"She noticed that there was primary organic material in the horns and spoke to a colleague at the National Museum responsible for the collection, and they agreed to send a sample for absolute dating," Vandkilde said.

Previously, any information about the helmets was based on their typology — the style they were made in and any symbols they were decorated with. But the new date is based on the radioactive decay of the isotope carbon 14, which can determine when the organic matter originated. This method let archaeologists pinpoint when the helmets were created and theorize their purpose, she said.

"Typology is quite often a good first step, chronologically speaking, but it is very important when we can have absolute dates, as we can with carbon 14," Vandkilde said. "We now know with this new date that the helmets were deposited in the bog, perhaps by someone standing on a wooden platform, around 900 B.C."

Sun symbolism

As well as the having eyes and beak of a bird of prey and curving bull's horns, archaeologists think the helmets were decorated with plumes of feathers and manes of horsehair. (Image credit: Thomas Bredsdorff/National Museum of Denmark)

As well as their prominent horns, the Viksø helmets are adorned with symbols meant to look like the eyes and beak of a bird of prey; plumage that has since eroded was likely stuck into the ends of the horns with birch tar, and each helmet also may have had a mane of horsehair.

Both the bulls' horns and the bird of prey were probably symbols of the sun, as similar iconography from the time has been found in other parts of Europe, such as on the Mediterranean island of Sardinia and in southwest Iberia. "It's certainly not coincidental — there must have been some sort of connection there," Vandkilde said.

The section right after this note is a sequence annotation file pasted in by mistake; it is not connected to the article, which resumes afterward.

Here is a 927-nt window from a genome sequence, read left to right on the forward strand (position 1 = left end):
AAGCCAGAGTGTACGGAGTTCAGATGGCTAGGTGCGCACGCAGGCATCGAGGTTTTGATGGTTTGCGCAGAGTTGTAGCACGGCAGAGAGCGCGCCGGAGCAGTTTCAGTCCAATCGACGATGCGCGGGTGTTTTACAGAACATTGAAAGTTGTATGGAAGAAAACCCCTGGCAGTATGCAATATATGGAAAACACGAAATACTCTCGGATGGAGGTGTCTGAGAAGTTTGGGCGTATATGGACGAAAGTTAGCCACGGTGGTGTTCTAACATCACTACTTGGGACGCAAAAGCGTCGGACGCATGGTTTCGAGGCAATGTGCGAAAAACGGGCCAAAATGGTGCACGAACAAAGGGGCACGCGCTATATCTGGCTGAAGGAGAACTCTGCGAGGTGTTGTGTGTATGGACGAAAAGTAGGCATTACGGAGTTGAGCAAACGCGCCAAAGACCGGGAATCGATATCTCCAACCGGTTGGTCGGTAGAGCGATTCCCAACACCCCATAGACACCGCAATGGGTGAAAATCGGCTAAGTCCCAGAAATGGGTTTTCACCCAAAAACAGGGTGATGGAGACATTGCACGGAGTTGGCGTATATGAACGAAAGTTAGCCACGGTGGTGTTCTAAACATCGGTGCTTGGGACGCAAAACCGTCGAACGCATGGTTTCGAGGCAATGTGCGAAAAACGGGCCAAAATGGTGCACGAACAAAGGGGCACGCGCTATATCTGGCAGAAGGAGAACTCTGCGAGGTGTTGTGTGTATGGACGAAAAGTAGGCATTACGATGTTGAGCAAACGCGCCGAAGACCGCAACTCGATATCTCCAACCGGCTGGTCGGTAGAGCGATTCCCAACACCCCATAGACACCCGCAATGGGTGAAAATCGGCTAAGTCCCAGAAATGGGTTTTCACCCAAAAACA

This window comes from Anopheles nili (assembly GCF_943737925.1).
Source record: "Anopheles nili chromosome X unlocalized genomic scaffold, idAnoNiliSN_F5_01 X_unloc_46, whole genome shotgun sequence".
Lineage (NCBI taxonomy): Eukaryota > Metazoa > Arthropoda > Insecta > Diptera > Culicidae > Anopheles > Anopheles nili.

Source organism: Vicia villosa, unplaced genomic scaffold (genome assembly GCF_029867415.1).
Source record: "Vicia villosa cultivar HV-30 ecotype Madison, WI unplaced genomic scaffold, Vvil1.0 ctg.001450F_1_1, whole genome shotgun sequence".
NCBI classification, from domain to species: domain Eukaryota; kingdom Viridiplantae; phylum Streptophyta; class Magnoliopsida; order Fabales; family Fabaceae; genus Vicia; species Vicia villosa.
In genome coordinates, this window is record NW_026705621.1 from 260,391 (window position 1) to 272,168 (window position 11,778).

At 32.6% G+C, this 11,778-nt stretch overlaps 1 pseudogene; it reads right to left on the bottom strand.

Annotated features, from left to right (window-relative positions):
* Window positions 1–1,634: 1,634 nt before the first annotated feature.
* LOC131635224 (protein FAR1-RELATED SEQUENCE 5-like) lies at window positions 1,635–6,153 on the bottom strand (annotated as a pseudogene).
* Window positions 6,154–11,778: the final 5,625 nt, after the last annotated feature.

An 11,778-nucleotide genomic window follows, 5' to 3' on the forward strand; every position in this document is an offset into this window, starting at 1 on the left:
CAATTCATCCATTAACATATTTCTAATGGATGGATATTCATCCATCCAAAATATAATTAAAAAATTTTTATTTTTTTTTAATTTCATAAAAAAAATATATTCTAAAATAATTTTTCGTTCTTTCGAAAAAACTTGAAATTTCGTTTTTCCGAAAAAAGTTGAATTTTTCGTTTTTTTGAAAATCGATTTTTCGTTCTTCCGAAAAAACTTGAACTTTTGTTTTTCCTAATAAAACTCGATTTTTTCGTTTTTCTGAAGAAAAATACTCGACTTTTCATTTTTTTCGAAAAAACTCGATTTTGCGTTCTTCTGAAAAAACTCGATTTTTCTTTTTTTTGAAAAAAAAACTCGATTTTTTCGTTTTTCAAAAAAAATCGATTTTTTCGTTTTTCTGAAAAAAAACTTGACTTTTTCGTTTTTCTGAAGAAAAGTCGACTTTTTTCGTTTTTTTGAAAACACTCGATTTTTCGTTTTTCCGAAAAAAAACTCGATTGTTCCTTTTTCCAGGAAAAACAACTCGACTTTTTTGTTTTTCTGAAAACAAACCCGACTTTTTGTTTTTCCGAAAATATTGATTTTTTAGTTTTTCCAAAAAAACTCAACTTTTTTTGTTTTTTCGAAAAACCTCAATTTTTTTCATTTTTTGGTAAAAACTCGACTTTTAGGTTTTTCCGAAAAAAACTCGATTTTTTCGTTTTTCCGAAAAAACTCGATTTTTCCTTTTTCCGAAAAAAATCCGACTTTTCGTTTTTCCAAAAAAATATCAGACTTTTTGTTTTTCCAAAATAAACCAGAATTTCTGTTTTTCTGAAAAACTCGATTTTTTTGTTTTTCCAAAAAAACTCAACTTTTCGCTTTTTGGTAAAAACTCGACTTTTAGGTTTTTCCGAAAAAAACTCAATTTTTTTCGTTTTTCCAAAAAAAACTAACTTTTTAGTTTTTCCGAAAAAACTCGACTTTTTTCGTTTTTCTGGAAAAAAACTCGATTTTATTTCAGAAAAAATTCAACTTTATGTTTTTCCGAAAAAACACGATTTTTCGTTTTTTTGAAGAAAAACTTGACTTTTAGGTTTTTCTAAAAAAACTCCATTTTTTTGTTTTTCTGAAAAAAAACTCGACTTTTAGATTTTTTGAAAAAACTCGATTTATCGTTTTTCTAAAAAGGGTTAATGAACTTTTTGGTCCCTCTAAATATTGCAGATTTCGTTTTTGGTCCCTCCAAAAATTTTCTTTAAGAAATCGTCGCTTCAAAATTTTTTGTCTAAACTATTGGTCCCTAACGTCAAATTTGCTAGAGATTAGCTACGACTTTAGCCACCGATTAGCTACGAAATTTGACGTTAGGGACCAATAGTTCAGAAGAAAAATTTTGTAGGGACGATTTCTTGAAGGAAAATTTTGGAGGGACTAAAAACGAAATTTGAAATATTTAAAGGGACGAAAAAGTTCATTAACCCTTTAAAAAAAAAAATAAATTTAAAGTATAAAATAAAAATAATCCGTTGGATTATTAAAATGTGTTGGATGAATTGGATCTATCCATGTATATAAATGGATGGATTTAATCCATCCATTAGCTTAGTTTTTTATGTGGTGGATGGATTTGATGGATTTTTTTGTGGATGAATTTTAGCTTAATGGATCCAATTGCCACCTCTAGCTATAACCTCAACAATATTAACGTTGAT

It's possible that the symbology of sun worship may have reached Scandinavia along a sea route, from the Mediterranean and along the Atlantic coast, that was used by the seafaring Phoenicians for trade after about 1000 B.C., "independent of the otherwise flourishing transalpine trading route," the researchers wrote.

There is no sign that the Viksø helmets were ever used for war, which was usually carried out in Bronze Age Scandinavia with only rudimentary helmets or no helmets at all. "They were never used for battle," Vandkilde said.

Instead, leaders probably wore the helmets as symbols of authority at a time when the region was becoming more politicized and centralized, she said. 

"There are many signs of this, and our new dating of the Viksø helmets actually suits this very well — this picture of centralization and the importance of political leadership," she said. "And those leaders must have used religious beliefs and innovative traits, like the horns, to further their power." 

Originally published on Live Science.

Live Science Contributor

Tom Metcalfe is a freelance journalist and regular Live Science contributor who is based in London in the United Kingdom. Tom writes mainly about science, space, archaeology, the Earth and the oceans. He has also written for the BBC, NBC News, National Geographic, Scientific American, Air & Space, and many others.